- It so happened that the reader, whose duty it was to read in public that day, being blocked out by the people, failed to appear, the officials falling into confusion, while they waited for him who never came, one of those standing by, laying hold of the Psalter, seized upon the first verse which presented itself to him. Now, the Psalm ran thus: "Out of the mouth of babes and sucklings thou hast perfected praise because of thine enemies, that thou mightest destroy the enemy and the avenger." On these words being read, a shout was raised by the people, and the opposite party were confounded. It was believed that this Psalm had been chosen by Divine ordination.
- So was I speaking and weeping in the most bitter contrition of my heart, when, lo! I heard from a neighbouring house a voice, as of boy or girl, I know not, chanting, and oft repeating, "Take up and read; Take up and read." Instantly, my countenance altered, I began to think most intently whether children were wont in any kind of play to sing such words: nor could I remember ever to have heard the like. So checking the torrent of my tears, I arose; interpreting it to be no other than a command from God to open the book, and read the first chapter I should find. For I had heard of Antony, that coming in during the reading of the Gospel, he received the admonition, as if what was being read was spoken to him: Go, sell all that thou hast, and give to the poor, and thou shalt have treasure in heaven, and come and follow me: and by such oracle he was forthwith converted unto Thee. Eagerly then I returned to the place where Alypius was sitting; for there had I laid the volume of the Apostle when I arose thence. I seized, opened, and in silence read that section on which my eyes first fell: Not in rioting and drunkenness, not in chambering and wantonness, not in strife and envying; but put ye on the Lord Jesus Christ, and make not provision for the flesh, in concupiscence. No further would I read; nor needed I: for instantly at the end of this sentence, by a light as it were of serenity infused into my heart, all the darkness of doubt vanished away.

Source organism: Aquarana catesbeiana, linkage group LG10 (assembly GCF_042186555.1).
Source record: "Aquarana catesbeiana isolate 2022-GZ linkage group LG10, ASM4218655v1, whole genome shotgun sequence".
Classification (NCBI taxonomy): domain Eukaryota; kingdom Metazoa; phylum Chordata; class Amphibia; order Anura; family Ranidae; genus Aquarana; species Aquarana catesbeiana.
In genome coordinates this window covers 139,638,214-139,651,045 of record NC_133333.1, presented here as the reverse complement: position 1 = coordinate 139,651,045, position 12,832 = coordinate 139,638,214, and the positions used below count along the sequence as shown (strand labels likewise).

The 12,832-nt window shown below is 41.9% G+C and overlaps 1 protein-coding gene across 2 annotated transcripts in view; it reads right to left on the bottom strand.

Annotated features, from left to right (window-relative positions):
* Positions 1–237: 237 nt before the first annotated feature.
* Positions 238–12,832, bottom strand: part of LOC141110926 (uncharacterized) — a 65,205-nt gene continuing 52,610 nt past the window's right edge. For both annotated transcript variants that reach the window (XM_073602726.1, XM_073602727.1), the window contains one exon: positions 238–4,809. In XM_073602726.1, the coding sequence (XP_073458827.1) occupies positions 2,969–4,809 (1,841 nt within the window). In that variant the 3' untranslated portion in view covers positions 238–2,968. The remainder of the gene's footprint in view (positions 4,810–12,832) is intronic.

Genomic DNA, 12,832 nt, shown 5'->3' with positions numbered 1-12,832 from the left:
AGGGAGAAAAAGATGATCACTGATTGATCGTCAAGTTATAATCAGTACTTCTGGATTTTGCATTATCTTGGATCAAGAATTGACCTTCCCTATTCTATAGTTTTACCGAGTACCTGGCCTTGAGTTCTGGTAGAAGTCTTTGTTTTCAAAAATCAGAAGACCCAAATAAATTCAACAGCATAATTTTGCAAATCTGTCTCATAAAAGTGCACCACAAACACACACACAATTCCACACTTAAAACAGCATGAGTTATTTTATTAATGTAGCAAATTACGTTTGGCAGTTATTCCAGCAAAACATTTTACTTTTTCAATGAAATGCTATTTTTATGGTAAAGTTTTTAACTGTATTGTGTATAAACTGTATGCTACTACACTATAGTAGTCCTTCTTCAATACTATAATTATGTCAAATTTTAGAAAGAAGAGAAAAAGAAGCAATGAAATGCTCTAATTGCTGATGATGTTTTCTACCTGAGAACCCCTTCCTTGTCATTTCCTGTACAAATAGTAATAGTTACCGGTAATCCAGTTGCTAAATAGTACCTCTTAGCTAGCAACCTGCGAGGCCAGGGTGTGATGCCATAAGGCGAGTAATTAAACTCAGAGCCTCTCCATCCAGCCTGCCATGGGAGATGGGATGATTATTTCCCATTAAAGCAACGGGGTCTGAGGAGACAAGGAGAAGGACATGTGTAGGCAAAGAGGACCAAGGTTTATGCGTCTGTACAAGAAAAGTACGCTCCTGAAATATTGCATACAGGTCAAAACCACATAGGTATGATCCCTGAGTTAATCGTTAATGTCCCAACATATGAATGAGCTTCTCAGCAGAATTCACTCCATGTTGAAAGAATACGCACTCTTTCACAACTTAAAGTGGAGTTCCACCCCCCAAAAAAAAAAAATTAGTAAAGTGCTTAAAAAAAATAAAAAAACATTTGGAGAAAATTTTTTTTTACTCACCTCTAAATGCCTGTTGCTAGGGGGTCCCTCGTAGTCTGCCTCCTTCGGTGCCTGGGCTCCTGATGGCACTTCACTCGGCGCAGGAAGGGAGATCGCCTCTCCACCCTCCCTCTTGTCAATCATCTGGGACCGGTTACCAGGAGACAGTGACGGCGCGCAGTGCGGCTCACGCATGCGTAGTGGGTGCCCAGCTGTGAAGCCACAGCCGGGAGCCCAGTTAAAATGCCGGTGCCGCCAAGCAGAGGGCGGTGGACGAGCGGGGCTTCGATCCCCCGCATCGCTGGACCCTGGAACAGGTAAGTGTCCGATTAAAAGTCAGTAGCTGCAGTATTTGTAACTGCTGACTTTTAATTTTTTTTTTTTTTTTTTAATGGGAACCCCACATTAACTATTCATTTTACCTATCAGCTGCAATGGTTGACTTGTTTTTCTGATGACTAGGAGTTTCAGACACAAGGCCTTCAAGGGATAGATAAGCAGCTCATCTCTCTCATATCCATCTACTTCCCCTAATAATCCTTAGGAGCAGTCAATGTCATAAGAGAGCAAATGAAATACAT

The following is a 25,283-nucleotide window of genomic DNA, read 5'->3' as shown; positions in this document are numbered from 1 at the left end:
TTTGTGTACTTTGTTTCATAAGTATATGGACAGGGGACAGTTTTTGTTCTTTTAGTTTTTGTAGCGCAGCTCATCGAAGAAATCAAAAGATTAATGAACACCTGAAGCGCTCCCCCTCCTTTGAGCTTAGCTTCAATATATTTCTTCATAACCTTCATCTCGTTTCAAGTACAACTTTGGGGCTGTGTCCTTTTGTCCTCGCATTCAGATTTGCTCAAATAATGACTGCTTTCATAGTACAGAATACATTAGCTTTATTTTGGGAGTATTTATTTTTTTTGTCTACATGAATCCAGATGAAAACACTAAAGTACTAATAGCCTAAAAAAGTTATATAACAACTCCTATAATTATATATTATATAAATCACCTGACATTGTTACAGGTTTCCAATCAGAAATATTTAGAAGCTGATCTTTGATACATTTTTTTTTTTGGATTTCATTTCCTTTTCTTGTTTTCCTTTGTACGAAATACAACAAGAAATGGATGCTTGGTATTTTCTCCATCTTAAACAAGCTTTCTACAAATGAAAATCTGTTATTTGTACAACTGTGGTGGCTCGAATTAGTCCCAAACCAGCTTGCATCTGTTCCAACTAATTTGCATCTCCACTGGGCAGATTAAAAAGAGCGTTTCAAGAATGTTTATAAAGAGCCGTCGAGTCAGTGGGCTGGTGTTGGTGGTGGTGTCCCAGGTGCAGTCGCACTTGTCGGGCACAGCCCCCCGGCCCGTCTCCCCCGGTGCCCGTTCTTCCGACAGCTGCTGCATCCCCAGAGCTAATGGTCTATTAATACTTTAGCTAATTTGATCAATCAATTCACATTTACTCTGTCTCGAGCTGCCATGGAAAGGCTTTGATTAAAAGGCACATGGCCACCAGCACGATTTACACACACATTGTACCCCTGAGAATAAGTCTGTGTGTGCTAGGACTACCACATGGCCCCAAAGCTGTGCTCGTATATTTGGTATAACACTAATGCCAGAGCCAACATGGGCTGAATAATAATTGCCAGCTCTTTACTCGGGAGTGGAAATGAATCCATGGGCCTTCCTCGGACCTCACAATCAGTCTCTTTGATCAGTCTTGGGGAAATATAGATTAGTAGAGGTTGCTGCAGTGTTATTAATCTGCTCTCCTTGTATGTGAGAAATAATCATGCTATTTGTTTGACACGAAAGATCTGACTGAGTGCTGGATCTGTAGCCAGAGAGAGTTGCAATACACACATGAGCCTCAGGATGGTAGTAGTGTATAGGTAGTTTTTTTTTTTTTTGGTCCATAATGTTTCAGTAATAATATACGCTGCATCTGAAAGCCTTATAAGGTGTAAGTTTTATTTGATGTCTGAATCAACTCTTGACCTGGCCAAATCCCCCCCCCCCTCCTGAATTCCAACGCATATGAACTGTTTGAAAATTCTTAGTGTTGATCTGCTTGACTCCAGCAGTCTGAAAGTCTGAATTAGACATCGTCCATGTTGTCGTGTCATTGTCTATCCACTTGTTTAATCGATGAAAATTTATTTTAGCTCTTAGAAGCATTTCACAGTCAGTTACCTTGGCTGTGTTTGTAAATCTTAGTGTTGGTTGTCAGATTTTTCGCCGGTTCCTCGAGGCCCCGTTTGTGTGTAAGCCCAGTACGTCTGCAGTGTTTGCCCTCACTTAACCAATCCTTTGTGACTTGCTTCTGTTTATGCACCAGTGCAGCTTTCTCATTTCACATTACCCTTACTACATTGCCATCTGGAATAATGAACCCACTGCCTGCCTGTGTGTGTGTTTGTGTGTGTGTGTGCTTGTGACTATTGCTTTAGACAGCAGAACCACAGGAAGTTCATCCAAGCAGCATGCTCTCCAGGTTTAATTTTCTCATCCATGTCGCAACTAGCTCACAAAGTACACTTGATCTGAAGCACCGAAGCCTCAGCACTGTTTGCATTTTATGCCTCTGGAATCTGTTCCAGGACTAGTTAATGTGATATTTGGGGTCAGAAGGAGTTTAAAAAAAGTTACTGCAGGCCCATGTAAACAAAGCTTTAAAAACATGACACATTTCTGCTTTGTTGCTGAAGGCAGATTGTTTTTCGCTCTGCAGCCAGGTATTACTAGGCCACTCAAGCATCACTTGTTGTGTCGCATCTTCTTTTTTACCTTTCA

|“||To pay a very great deference in opening upon a place of scripture, as to its affording an assurance of salvation, used to be a very common practice amongst the people called Methodists, but chiefly those of the Calvinistic persuasion; this, it is probable, has declined in proportion with the earnestness of these people in other respects. They had also another opinion, viz., that if the recollection of any particular text of scripture happened to arise in their minds, this was likewise looked upon as a kind of immediate revelation from heaven. This they call being presented or brought home to them.||”|
In the United States, the practice served Mary Rowlandson well (and her son, who when she unexpectedly ran into him opened her Bible at random on the comforting verses of Psalm 118:17-18), but by the early 19th century was decried as random and irrational in an increasingly rationalized economy.
- This page draws text from 'The Mirror of Literature, Amusement, and Instruction', Vol. 10, Issue 273, September 15, 1827, a text now in the public domain.
- Gregory of Tours - The History of the Franks, V.14
- Byerly, Thomas; Timms, John (1828). The Mirror of Literature, Amusement, and Instruction. J. Limbird. p. 192. Retrieved July 29, 2016.
- Hall, David D. (1990). Worlds of Wonder, Days of Judgment: Popular Religious Belief in Early New England. Harvard UP. p. 26. ISBN 9780674962163.
- Weikle-Mills, Courtney (2012). Imaginary Citizens: Child Readers and the Limits of American Independence, 1640–1868. The Johns Hopkins UP. p. 154. ISBN 9781421407210.